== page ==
“I really enjoy meeting the fans,” Angle said. “You know it’s crazy because I’ve seen a lot of fans over and over again. At the NEW events they have a very loyal following, these fans are very grateful and they show up every time I come there. .
Six Flags Slam Fest is part of the return of live wrestling events in our region after more than a year of disruption caused by the COVID-19 pandemic.
“Thank goodness the time has come when it all started to open up,” Angle said. “It’s been a horrible year and a half to two years, especially for the wrestling industry. A lot of promotions have failed, a lot of promotions have lost a lot of money.
“It was a very difficult time, a very trying time for each promotion. So for NEW to come back, to be able to do what they did in the past, they’re going to get a lot of fans. They still do.
The company also brings many talents from across the wrestling landscape. Also in attendance at Six Flags Slam Fest will be fellow WWE Hall of Fame members Jerry “The King” Lawler and Sgt. Slaughter, as well as talents from the All Elite Wrestling promotion including Darby Allin, Tay Conti, Matt Hardy and Private Party.
The eclectic event reflects how much the lines between non-WWE businesses have blown in recent times. The talent pools of companies including All Elite Wrestling, New Japan Pro-Wrestling, Lucha Libre AAA Worldwide and Impact have all started to merge to some extent.
Angle, who also fought for NJPW, AAA and Impact (then known as TNA or Total Nonstop Action Wrestling), said this advanced degree of collaboration was born out of the need for COVID-19.
“I think they had to do it, especially during the pandemic,” Angle said. “If the pandemic didn’t happen, I don’t think there would be a collaboration. I don’t think you would see AEW and TNA team up. I don’t think you would see a lot of wrestlers going to independent promotions when “They’re signed with the biggest promotions. But for the most part the collaboration was a great idea and I think it helped all the promotions outside of WWE because WWE doesn’t collaborate with anyone.”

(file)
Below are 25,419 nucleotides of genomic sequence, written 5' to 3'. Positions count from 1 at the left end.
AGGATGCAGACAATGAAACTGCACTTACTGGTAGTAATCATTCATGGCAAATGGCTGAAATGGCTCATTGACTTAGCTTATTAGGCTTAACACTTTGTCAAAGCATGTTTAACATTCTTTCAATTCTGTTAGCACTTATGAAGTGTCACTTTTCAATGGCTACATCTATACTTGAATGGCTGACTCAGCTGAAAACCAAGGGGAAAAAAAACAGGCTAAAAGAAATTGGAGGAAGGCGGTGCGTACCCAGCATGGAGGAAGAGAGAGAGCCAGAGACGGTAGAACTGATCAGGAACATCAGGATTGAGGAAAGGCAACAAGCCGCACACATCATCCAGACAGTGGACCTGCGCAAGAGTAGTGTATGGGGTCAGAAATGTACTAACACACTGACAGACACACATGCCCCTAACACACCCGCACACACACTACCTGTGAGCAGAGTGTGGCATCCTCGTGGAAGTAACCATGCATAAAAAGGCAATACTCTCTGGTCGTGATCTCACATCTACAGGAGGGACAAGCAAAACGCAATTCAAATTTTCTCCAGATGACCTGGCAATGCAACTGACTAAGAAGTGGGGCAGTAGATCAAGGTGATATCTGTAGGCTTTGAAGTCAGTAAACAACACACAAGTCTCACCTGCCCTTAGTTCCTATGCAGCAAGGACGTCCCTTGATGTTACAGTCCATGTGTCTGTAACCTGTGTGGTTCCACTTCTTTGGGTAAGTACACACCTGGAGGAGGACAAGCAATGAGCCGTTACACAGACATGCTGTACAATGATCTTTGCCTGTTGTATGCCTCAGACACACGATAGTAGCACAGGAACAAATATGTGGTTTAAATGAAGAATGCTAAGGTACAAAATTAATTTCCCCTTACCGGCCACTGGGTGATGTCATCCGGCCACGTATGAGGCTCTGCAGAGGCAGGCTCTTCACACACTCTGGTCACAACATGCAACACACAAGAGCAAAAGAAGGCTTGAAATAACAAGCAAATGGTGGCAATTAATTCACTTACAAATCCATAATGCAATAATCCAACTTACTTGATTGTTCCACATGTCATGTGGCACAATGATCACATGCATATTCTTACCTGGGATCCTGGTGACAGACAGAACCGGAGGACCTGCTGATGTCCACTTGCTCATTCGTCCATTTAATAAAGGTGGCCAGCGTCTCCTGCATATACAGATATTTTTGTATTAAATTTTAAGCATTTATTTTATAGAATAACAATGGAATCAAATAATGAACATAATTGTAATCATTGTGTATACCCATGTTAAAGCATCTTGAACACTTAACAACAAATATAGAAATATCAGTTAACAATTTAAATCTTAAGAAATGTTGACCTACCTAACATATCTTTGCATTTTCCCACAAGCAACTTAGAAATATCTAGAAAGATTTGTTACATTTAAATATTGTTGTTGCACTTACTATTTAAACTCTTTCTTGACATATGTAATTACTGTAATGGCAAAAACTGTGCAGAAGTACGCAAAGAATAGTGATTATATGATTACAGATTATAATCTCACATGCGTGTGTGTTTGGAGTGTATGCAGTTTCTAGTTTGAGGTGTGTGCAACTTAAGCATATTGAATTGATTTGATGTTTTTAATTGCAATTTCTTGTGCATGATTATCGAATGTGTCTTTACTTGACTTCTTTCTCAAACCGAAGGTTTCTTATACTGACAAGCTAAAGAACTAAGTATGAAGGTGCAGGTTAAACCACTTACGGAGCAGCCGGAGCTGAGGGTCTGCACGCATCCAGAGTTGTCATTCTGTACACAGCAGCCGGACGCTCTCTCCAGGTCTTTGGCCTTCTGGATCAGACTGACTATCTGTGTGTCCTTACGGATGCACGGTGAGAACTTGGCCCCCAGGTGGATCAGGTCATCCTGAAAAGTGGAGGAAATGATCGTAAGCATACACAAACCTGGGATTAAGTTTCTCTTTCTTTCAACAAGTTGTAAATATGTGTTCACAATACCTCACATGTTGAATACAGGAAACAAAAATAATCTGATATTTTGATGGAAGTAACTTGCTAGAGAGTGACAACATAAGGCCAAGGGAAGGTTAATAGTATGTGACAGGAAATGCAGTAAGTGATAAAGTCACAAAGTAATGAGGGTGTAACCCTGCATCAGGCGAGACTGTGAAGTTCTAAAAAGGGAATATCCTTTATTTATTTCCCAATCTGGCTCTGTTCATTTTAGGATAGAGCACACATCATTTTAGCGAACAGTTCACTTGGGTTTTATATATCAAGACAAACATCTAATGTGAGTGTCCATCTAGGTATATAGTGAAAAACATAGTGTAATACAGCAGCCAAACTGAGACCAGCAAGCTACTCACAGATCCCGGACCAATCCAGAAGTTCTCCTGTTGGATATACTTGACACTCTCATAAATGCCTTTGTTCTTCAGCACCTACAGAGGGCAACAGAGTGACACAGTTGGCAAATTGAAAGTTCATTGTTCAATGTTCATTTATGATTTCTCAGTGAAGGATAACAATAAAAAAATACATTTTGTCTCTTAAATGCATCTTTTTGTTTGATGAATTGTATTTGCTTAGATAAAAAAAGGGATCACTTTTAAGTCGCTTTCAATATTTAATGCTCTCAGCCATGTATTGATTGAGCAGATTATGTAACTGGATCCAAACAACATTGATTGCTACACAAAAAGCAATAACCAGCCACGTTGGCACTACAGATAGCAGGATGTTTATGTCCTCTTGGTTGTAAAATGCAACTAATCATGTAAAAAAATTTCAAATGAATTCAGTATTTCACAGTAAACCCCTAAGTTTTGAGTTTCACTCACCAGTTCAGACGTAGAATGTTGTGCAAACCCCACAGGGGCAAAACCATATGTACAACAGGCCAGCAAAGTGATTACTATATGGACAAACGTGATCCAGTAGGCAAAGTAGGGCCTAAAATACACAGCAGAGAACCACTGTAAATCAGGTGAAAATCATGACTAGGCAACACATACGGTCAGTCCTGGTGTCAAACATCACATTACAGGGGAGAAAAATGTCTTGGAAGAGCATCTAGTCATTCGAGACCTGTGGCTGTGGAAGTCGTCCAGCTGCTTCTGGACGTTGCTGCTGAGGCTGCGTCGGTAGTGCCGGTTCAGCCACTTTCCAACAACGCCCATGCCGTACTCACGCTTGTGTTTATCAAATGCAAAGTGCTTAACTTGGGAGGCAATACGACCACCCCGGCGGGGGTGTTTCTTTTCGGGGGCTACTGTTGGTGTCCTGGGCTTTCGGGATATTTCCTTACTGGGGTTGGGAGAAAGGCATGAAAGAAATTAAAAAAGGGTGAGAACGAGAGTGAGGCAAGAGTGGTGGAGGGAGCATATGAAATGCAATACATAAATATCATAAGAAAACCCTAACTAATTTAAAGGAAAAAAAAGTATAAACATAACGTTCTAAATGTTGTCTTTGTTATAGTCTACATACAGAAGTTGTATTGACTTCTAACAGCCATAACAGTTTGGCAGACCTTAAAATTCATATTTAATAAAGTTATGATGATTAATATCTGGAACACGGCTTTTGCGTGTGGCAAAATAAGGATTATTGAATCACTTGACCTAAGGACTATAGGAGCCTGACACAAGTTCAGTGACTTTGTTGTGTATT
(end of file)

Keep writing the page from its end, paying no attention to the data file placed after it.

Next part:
Lombardi also thanked AEW Founding Chairman and CEO Tony Khan for allowing his contract talent to work on the upcoming post-lockdown dates for Northeast Wrestling, which also include Wrestlefest 25 in Poughkeepsie, New York on Saturday. August 14.
“We have a working relationship with Ring of Honor, we have a working relationship with AEW, and that makes that transition, at least for these upcoming shows, a lot easier,” Lombardi said. “Because if we didn’t have those relationships, we wouldn’t be able to get out of that and put on the types of events that we do.
But don’t expect Angle to be back anytime soon. He said his retirement was “pretty firm”.
“I’m pretty beaten up,” Angle explained. “I’ve spent a lot of time in the world of pro wrestling and unfortunately I haven’t really taken care of myself during that time and I’m paying the price now. I’m not in very bad shape – I could still go if I had to, but I have no plans to continue or come out of retirement, so that probably won’t happen.
To go: Northeast Wrestling presents Six Flags Slam Fest at 5 p.m. on Sunday August 15 at Six Flags Great Adventure, 1, Six Flags Blvd., Jackson. Admission to the eight-game wrestling event is included with admission to the park. Kurt Angle and other talent will be participating in a meet and greet and autograph signing from 1:30 p.m. to 4:30 p.m., additional fees apply. For more information and to pre-order autographs and photos with the talent, as well as front row seats at $ 25, visit northwrestling.com.
Alex Biese has been writing about local and national art, entertainment, culture and current affairs for over 15 years.